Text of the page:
Homebuilding in the United States unexpectedly dipped in September, with permits falling to a one-year low due to severe shortages of raw materials and labor, bolstering projections for a strong slowdown in third-quarter economic growth.
Last month, the disparity between completed houses and those still under construction was the greatest on record, according to data released by the Commerce Department on Tuesday. As global economies recover from the COVID-19 pandemic, strong demand collides with workforce shortages, straining supply chains and fueling inflation. In the United States, there are shortages in almost every industry.
“Momentum in demand still appears to be positive,” said Rubeela Farooqi, U.S.chief economist at High-Frequency Economics in White Plains, New York. “But supply is struggling to catch up given higher input costs and shortages that remain headwinds for builders.”
Last month, housing starts fell 1.6 percent to 1.555 million units on a seasonally adjusted yearly basis, the lowest level since April. The rate for August was lowered down to 1.580 million units from 1.615 million units previously reported.
Reuters polled economists, who predicted a jump in housing starts to 1.620 million units. After falling from record highs in May, lumber prices are climbing again. Building materials, such as windows and electric breaker boxes, are scarce.
Prices for copper, another important building material, have risen more than 16 percent since the end of September, boosted by decades-low supply. The epidemic has disrupted labor market dynamics, resulting in a lack of employees needed to produce and transport raw materials and completed goods to markets.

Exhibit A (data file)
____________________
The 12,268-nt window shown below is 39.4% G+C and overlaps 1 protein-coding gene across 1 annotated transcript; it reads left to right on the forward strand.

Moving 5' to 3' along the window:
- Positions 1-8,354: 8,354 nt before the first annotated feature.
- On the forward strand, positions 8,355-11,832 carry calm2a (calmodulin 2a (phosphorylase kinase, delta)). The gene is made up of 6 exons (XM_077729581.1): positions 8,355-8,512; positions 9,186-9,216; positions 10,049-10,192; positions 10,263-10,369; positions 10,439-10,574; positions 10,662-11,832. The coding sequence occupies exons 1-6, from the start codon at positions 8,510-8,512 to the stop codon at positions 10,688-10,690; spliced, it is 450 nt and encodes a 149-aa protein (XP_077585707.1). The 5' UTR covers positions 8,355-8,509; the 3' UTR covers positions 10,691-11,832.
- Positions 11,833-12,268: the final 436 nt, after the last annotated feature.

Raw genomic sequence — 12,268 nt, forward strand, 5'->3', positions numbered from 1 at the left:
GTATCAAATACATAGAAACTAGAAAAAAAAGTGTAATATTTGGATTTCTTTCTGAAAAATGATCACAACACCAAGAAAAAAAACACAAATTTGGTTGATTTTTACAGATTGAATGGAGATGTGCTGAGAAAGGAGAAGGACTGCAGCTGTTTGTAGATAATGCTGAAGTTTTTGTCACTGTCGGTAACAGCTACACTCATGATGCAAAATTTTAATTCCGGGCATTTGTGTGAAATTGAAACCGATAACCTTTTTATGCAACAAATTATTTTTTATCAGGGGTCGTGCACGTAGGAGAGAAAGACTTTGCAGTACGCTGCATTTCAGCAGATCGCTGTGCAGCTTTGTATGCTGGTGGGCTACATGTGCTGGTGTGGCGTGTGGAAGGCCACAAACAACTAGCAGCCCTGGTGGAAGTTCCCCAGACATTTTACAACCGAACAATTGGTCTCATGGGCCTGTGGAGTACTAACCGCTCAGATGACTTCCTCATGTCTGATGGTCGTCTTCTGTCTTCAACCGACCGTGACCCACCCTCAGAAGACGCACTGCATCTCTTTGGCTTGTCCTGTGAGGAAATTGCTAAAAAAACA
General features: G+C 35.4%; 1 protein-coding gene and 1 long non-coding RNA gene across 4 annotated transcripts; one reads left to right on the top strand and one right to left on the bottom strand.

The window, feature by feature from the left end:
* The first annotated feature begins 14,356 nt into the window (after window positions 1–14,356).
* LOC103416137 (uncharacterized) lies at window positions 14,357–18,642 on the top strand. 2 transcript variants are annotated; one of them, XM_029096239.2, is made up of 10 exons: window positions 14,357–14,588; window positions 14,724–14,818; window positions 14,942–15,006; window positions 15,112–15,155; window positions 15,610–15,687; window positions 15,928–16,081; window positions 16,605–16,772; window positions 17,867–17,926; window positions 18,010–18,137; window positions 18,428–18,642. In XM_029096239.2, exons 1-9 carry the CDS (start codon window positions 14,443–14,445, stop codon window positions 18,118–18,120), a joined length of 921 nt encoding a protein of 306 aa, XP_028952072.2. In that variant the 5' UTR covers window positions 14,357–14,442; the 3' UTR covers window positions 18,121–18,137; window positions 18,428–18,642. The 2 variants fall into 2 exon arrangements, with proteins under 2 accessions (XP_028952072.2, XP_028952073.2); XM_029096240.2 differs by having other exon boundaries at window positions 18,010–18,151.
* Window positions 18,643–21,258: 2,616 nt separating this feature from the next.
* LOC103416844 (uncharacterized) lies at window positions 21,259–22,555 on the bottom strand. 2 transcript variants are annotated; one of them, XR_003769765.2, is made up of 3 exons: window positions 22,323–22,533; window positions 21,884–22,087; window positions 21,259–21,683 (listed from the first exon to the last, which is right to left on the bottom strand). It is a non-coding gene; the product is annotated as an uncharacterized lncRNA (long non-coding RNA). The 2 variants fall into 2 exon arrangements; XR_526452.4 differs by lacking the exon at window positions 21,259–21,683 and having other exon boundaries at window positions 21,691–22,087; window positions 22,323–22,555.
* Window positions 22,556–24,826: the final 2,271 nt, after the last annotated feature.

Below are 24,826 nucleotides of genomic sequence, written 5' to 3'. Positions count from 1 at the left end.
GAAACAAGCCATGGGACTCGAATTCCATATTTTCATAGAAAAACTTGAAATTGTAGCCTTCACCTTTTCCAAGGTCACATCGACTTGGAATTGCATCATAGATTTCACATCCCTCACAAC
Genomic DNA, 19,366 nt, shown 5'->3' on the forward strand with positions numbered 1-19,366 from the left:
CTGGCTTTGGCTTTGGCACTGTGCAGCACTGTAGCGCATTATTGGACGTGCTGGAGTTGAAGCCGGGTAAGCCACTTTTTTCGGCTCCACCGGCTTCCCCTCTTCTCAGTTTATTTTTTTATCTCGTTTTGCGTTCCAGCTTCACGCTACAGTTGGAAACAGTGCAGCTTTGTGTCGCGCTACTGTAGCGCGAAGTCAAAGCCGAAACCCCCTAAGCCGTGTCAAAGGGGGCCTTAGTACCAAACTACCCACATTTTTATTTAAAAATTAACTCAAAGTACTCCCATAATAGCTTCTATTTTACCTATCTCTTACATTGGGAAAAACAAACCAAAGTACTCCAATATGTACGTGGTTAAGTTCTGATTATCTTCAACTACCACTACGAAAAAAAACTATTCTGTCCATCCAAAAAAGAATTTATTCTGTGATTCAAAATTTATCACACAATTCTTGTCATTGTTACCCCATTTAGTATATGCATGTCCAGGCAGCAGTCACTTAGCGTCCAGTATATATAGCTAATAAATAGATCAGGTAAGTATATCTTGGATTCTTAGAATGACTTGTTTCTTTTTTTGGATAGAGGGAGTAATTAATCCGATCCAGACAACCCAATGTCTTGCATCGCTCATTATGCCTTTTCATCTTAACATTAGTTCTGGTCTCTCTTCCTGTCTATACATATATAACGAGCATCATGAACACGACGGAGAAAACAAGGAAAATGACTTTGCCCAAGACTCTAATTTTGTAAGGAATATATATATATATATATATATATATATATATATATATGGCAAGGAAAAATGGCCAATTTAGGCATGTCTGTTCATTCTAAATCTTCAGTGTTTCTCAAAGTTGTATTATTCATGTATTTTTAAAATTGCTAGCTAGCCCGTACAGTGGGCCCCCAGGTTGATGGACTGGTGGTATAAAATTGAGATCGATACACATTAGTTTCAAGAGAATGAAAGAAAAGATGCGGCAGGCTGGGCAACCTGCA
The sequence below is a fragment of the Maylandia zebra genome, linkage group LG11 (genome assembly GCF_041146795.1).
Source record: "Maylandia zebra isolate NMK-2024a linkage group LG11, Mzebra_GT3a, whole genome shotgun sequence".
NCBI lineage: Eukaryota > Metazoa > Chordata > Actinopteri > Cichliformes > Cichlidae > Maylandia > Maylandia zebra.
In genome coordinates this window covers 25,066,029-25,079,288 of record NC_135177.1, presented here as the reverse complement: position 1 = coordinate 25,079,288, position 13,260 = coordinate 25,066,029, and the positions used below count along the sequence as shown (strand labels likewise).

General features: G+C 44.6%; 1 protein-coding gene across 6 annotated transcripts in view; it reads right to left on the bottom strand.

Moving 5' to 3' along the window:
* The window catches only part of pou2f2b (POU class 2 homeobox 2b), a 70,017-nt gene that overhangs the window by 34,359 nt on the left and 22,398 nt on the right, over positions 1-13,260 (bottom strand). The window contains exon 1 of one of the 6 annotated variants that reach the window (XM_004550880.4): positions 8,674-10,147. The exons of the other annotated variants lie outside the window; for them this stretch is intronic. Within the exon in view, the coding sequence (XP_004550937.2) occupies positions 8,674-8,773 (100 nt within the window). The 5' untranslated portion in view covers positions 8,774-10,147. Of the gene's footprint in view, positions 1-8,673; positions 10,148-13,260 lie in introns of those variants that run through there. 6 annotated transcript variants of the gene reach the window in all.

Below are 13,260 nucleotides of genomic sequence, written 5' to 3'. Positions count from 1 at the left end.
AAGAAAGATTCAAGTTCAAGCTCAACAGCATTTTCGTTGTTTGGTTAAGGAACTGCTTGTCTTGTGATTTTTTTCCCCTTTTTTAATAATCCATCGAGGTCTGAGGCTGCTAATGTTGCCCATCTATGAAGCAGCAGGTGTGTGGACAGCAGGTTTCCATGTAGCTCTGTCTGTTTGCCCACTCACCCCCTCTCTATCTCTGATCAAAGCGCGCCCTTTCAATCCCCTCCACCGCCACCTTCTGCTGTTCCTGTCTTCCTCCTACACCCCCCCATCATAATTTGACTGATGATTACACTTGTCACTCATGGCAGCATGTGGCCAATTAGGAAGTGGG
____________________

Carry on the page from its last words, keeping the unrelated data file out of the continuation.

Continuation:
Starts have declined from the 1.725 million unit-pace level scaled in March, which was more than a 14-1/2-year high. Single-family starts, which account for the lion’s share of the housing market, remained constant last month at 1.080 million units. Single-family homebuilding increased in the West and Midwest but declined in the Northeast and densely populated South, which was also likely impacted by Hurricane Ida’s severe flooding. Last month, starts on structures with five or more units fell 5.1 percent to 467,000 units.
On Monday, a survey from the National Association of Home Builders showed confidence among single-family homebuilders rising further in October. Still, it noted that “builders continue to grapple with ongoing supply chain disruptions and labor shortages that are delaying completion times.”
Stocks on Wall Street were trading higher after positive earnings reports from Johnson & Johnson (JNJ.N) and Travelers (TRV.N) boosted risk appetite. The value of the dollar in relation to a basket of currencies decreased. Treasury prices in the United States were varied.
Last month, the drop in homebuilding came on the heels of news on Monday that factory output in the United States plummeted by the most in seven months in September. After shrinking in the April-June quarter, residential investment is anticipated to have remained poor in the third quarter.
Gross domestic product growth estimates for the third quarter are mostly below a 3% annualized rate. The economy grew at a 6.7% pace in the second quarter.
Early in the coronavirus epidemic, an exodus from cities to suburbs and other low-density areas boosted the housing market as Americans sought more spacious lodgings for home offices and online schooling, resulting in three straight quarters of a double-digit rise in residential spending. As a result of COVID-19 vaccines, workers are returning to offices and schools are reopening for in-person learning. Mortgage rates are rising as a result of high inflation.
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